Decoy agreement designed to "thwart" citizens, attorney says

COLUMBIA, Mo 5/30/14 (Beat Byte) -- City clerk Sheela Amin has validated a citizen petition to repeal Columbia City Council approval of a six-story downtown apartment.  

And the group behind the 4,000 signature effort is fighting mad about Council action they say was meant to "thwart the voice of the citizens":  passage of a decoy agreement with the apartment's developer, Minneapolis-based Opus Group.   Their attorney sent a powerfully-worded letter Wednesday to the five Council members who passed the decoy. 

Also on Wednesday, a member of Columbia's Downtown Leadership Council (DLC) publicly called on the city manager to apologize for falsely claiming an "infrastructure crisis" could halt development for years.   

Finally this week, Fourth Ward Councilman Ian Thomas announced he had "no valid reasons" to vote against the decoy Opus agreement, which Council members approved 5-1 this month.   Elected on a "smart growth," pro-planning platform, Thomas rejected the original agreement but supported the decoy, in what many are calling "The Flip-Flop of 2014." 

Those four announcements are the latest in the Opus upheaval saga, which kicked off after the original agreement passed in March.   

City manager apology

At a Wednesday meeting, longtime DLC member Brian Treece called on city manager Mike Matthes to "apologize" for the many times he and subordinate city administrators publicly told groups, forums, commissions, boards, and newspaper reporters that because Columbia's infrastructure was "100% utilized," no new development could occur downtown, possibly for many years.  

Mixed messages and incomplete information have frustrated Treece and fellow DLC members, after City Council members requested the group find solutions to the infrastructure imbroglio -- while they continue approving large, infrastructure-heavy development projects.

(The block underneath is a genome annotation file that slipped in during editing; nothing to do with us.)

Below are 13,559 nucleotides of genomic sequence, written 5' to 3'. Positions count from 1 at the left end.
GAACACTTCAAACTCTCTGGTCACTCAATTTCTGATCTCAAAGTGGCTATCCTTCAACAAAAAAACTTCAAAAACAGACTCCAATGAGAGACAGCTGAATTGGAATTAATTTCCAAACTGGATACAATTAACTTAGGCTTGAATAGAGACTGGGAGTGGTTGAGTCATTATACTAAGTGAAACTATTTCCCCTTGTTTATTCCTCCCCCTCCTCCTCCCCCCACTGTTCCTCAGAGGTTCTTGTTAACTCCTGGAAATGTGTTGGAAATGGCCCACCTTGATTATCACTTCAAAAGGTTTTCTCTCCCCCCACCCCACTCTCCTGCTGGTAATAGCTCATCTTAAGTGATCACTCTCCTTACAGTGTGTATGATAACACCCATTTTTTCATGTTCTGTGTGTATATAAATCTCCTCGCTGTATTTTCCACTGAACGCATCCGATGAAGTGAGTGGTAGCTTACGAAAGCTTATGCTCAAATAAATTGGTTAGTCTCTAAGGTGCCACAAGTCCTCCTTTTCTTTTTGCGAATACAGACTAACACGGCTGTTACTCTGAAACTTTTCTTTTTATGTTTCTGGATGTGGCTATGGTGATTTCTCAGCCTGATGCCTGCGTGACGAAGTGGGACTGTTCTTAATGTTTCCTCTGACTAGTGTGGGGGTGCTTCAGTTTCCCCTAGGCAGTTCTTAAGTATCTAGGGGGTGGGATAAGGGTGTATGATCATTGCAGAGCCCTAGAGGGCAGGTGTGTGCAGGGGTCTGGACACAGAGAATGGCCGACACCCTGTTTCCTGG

Decoy agreement

Chief among those projects is the Opus Group's student apartment, which became the target of the referendum petition Amin validated.  City Council members approved the apartment in March with a Council agreement numbered 62-14.  

Riding a wave of City Hall whoppers, newly-elected First Ward City Council member Ginny Chadwick crafted the decoy agreement, which hardly differs from the original with one exception:  a new number, 130-14.  

"The 31 line items in the new agreement are identical to the 31 line items in the old agreement," Repeal 6214 spokesperson and attorney Jeremy Root said at a press conference last week.   The Heart Beat has also read the two agreements -- linked above -- and can find few substantial differences

Passing the decoy, Council members dodged the referendum petition aimed at the original agreement.    City attorney Nancy Thompson even added a so-called "poison pill" provision in the decoy agreement to assure the petitioners would not seek a second referendum. 

Democracy denied

"You voted to thwart the voice of citizens by enacting a second ordinance to repeal the first," says a May 28 letter from Repeal 6214 attorney Josh Oxenhandler to the five Council members, including Mayor Bob McDavid.  "City Council has no authority to do such an act," the letter explains.   "This action and resulting ordinance are in circumvention of Columbia's Charter and in violation of the Missouri Constitution, the U.S. Constitution and federal law."

Oxenhandler is a partner in the Columbia firm Holder, Susan, Slusher, and Oxenhandler, and the son of Gary Oxenhandler, Presiding Judge of the 13th Circuit Court and member of the Missouri Supreme Court civic education committee. 

"We elected you to represent us," Josh Oxenhandler told Mayor McDavid, and Council members Trapp, Chadwick, Nauser, and Thomas.   "Instead, you chose to repeatedly and determinedly violate the most precious principles upon which we rely:  freedom of speech and due process.  If the citizenry does not have these protections, then we are no longer a democracy." 

Council members expressed an unjustified concern about a lawsuit from Opus should they disapprove the apartments.  Several clauses in both the original agreement and the decoy protect City Hall from any litigation.  But now, the city may face a justified concern from its own citizens. 

"We respectfully put you on notice that the petitioners intend to vigorously assert and protect these legal rights," Oxenhandler concluded.  "We will not let this issue fall victim to intimidation and condescension by the Council."  


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